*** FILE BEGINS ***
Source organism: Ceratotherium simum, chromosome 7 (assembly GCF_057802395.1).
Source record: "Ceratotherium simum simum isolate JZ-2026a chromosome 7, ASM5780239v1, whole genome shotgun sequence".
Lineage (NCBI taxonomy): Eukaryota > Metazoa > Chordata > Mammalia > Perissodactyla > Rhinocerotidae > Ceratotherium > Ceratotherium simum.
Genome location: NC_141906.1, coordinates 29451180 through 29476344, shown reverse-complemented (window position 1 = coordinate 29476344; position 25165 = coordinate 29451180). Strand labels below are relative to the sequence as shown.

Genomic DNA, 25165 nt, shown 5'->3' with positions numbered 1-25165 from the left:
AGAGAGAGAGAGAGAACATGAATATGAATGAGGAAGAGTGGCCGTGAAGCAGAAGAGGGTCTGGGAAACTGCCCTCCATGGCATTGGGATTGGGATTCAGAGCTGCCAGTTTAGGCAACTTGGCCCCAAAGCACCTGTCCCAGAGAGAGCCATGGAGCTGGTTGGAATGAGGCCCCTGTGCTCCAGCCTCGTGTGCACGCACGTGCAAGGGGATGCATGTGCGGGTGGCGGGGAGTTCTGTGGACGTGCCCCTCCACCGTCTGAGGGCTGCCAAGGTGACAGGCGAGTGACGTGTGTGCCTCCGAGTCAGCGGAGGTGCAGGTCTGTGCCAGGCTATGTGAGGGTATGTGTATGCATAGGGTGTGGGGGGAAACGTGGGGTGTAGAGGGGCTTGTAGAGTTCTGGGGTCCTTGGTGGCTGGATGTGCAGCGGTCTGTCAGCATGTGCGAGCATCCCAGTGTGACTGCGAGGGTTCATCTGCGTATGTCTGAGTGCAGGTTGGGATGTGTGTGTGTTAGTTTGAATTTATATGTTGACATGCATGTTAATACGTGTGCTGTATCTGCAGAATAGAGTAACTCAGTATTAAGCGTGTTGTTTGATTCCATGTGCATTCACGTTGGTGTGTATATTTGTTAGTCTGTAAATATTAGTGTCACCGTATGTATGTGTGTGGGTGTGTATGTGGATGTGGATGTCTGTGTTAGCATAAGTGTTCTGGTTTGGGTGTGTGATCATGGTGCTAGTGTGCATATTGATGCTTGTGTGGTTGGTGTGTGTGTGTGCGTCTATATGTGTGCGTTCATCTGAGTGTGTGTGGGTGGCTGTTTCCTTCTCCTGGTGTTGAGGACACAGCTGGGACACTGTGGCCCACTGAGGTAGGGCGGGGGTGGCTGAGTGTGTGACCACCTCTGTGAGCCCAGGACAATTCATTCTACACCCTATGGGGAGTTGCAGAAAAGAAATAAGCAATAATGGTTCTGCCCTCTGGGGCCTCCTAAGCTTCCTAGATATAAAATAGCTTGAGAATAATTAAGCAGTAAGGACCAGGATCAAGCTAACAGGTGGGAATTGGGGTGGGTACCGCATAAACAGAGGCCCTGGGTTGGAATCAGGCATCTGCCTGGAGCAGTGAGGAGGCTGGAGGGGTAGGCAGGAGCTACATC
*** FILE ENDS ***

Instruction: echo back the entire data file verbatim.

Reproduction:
Source organism: Ceratotherium simum, chromosome 7 (assembly GCF_057802395.1).
Source record: "Ceratotherium simum simum isolate JZ-2026a chromosome 7, ASM5780239v1, whole genome shotgun sequence".
Lineage (NCBI taxonomy): Eukaryota > Metazoa > Chordata > Mammalia > Perissodactyla > Rhinocerotidae > Ceratotherium > Ceratotherium simum.
Genome location: NC_141906.1, coordinates 29451180 through 29476344, shown reverse-complemented (window position 1 = coordinate 29476344; position 25165 = coordinate 29451180). Strand labels below are relative to the sequence as shown.

Genomic DNA, 25165 nt, shown 5'->3' with positions numbered 1-25165 from the left:
AGAGAGAGAGAGAGAACATGAATATGAATGAGGAAGAGTGGCCGTGAAGCAGAAGAGGGTCTGGGAAACTGCCCTCCATGGCATTGGGATTGGGATTCAGAGCTGCCAGTTTAGGCAACTTGGCCCCAAAGCACCTGTCCCAGAGAGAGCCATGGAGCTGGTTGGAATGAGGCCCCTGTGCTCCAGCCTCGTGTGCACGCACGTGCAAGGGGATGCATGTGCGGGTGGCGGGGAGTTCTGTGGACGTGCCCCTCCACCGTCTGAGGGCTGCCAAGGTGACAGGCGAGTGACGTGTGTGCCTCCGAGTCAGCGGAGGTGCAGGTCTGTGCCAGGCTATGTGAGGGTATGTGTATGCATAGGGTGTGGGGGGAAACGTGGGGTGTAGAGGGGCTTGTAGAGTTCTGGGGTCCTTGGTGGCTGGATGTGCAGCGGTCTGTCAGCATGTGCGAGCATCCCAGTGTGACTGCGAGGGTTCATCTGCGTATGTCTGAGTGCAGGTTGGGATGTGTGTGTGTTAGTTTGAATTTATATGTTGACATGCATGTTAATACGTGTGCTGTATCTGCAGAATAGAGTAACTCAGTATTAAGCGTGTTGTTTGATTCCATGTGCATTCACGTTGGTGTGTATATTTGTTAGTCTGTAAATATTAGTGTCACCGTATGTATGTGTGTGGGTGTGTATGTGGATGTGGATGTCTGTGTTAGCATAAGTGTTCTGGTTTGGGTGTGTGATCATGGTGCTAGTGTGCATATTGATGCTTGTGTGGTTGGTGTGTGTGTGTGCGTCTATATGTGTGCGTTCATCTGAGTGTGTGTGGGTGGCTGTTTCCTTCTCCTGGTGTTGAGGACACAGCTGGGACACTGTGGCCCACTGAGGTAGGGCGGGGGTGGCTGAGTGTGTGACCACCTCTGTGAGCCCAGGACAATTCATTCTACACCCTATGGGGAGTTGCAGAAAAGAAATAAGCAATAATGGTTCTGCCCTCTGGGGCCTCCTAAGCTTCCTAGATATAAAATAGCTTGAGAATAATTAAGCAGTAAGGACCAGGATCAAGCTAACAGGTGGGAATTGGGGTGGGTACCGCATAAACAGAGGCCCTGGGTTGGAATCAGGCATCTGCCTGGAGCAGTGAGGAGGCTGGAGGGGTAGGCAGGAGCTACATC